Roisin O’Shea, head of Food & Drink sector for Bank of Ireland, has put together a checklist of best practice for food and foodservice businesses in these challenging times
The importance of the food industry to national wellbeing has been underlined by the priority given food workers and grocery retail in the current situation.
Ireland is fortunate in being one of the most food -secure countries in the world – second overall in a recent survey of 133 countries.
“Allocate time to plan for what a post-Covid-19 world will look like”
While the sector as a whole has not been affected as severely as industries such as hospitality or tourism, nonetheless food companies have had to adapt to the new reality and take steps to ensure the survival of their businesses.
Here is a checklist of best practice for food businesses during the Covid-19 crisis:
Staff Safety and morale
Roisin O’Shea, head of Food & Drink Sector at Bank of Ireland
Staff safety should be the number one priority for any food business and never more so than at present. The excellent food standards that are synonymous with the Irish food industry mean that hygiene, particularly around hand washing, is very high.
However, additional distancing should be put in place to facilitate social distancing guidelines. This may mean modification to current processes – up to and including the provision of perspex screens or the slowing down or decoupling of production processes or running extended shifts. The FSAI (Food Standards Authority of Ireland) has updated guidelines around food preparation and Covid-19
Stagger break times to ensure distance is maintained.
Recheck staff details so swift contact tracing can be put in place in the event of a case, particularly if this should occur out of hours.
Communication is paramount. For production sites where different languages are prevalent consider whether adaptations are needed to get the message across. As many office staff or now working remotely, it is important that managers retain regular daily and weekly touchpoints to identify any issues.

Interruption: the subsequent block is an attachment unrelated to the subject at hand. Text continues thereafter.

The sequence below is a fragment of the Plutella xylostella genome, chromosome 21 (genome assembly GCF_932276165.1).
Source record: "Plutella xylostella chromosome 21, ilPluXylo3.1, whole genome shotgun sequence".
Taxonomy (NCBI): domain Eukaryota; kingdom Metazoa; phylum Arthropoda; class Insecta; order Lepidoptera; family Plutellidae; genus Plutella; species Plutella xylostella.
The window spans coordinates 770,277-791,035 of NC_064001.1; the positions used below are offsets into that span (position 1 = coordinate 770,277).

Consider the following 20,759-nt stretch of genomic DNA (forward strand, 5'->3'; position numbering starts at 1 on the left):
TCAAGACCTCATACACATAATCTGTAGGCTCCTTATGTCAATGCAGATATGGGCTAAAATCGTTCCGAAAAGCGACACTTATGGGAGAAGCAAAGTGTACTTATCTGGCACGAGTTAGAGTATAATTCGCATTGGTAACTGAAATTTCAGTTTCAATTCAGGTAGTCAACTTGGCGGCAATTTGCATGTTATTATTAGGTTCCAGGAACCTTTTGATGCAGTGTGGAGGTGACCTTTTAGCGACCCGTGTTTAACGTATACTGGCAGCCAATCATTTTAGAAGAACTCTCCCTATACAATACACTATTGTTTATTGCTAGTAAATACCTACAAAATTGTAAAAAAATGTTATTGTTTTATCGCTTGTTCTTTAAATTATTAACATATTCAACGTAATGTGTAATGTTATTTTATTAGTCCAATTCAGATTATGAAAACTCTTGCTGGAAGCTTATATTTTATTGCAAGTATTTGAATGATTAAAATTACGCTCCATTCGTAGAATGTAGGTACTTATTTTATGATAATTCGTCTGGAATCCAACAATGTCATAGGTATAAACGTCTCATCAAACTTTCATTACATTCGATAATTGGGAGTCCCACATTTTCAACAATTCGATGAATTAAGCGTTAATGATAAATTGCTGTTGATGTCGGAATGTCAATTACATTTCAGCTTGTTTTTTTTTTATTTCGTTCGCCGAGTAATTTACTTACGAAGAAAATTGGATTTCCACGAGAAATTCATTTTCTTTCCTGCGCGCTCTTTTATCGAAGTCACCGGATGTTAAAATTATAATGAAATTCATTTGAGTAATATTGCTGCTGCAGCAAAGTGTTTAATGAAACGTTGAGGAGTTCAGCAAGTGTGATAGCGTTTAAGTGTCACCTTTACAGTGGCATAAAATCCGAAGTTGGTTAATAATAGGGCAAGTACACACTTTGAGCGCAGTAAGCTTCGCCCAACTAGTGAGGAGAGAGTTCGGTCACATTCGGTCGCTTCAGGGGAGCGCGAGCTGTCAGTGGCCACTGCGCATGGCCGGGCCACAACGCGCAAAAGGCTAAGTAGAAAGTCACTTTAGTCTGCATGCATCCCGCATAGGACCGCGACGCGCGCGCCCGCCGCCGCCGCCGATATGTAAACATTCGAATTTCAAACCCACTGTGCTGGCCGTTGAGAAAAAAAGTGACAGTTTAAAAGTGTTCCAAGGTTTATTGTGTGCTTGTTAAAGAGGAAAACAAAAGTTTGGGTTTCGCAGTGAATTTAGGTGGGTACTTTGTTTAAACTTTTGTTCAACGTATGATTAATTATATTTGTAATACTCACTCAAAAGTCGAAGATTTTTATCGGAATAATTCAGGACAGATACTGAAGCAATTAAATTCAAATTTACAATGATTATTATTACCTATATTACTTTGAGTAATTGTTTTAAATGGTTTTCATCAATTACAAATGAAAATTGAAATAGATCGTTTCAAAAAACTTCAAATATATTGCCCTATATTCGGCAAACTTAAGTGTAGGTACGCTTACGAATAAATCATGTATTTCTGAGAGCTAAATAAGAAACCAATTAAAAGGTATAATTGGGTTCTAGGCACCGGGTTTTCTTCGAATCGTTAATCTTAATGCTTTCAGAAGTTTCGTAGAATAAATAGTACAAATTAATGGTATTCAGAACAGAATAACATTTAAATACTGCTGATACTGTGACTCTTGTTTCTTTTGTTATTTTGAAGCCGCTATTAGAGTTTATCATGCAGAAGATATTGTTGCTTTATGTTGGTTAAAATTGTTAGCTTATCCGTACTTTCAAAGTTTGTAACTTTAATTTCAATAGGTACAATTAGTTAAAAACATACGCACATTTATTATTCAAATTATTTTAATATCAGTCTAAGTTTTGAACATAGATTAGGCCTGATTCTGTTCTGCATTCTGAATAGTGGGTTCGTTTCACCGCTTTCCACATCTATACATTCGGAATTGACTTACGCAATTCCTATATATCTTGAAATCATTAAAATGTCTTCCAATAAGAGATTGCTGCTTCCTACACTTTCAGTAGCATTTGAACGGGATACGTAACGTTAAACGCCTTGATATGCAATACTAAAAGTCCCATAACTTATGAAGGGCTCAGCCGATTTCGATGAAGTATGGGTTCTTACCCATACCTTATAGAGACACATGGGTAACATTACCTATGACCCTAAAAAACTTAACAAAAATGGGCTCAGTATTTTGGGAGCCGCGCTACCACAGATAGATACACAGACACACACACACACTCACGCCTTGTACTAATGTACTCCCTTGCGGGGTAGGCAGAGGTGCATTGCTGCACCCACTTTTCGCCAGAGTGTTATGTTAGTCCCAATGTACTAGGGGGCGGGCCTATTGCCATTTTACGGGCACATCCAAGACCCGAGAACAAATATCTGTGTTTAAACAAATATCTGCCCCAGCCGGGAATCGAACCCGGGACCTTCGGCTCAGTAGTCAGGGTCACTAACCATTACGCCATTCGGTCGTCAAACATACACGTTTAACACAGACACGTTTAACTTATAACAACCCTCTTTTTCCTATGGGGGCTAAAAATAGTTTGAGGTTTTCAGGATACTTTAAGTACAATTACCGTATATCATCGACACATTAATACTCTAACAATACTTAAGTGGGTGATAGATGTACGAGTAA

Lastly, look to reallocate staff from non–essential areas to cover additional demand where possible. For example, salesforce covering foodservice channels should be moved to retail.
While food inputs have been prioritised and are not subject to transport restrictions across Europe, it is inevitable that there will be a slowdown in the supply chain.
Therefore, it is prudent for companies to increase their current stocks to cope with any possible issues.
All elements of the supply chain should be reviewed so there is a good understanding of their actual country of origin not just the intermediary who supplies them.
Alternative suppliers should be put in place now, to cope with any timing issues should they arise, between different countries experiencing different levels of Covid-19 lockdown.
Companies dealing with the grocery market have challenges in keeping up with demand. Therefore daily stock meetings are needed to ensure best allocation of stock, along with manual review of larger orders before they go through to despatch.
Advice for foodservice-oriented companies
Adjusting to the reality of a drastically reduced foodservice business, will impact differently on each company and therefore will require different approaches. Some businesses have started to develop a direct to consumer channel; this may be more or less successful depending on their user interface, marketing and breadth of offering. It may be helpful to pool resources with complementary companies on a regional basis – something the Tipperary food producers’ group are trialling at present.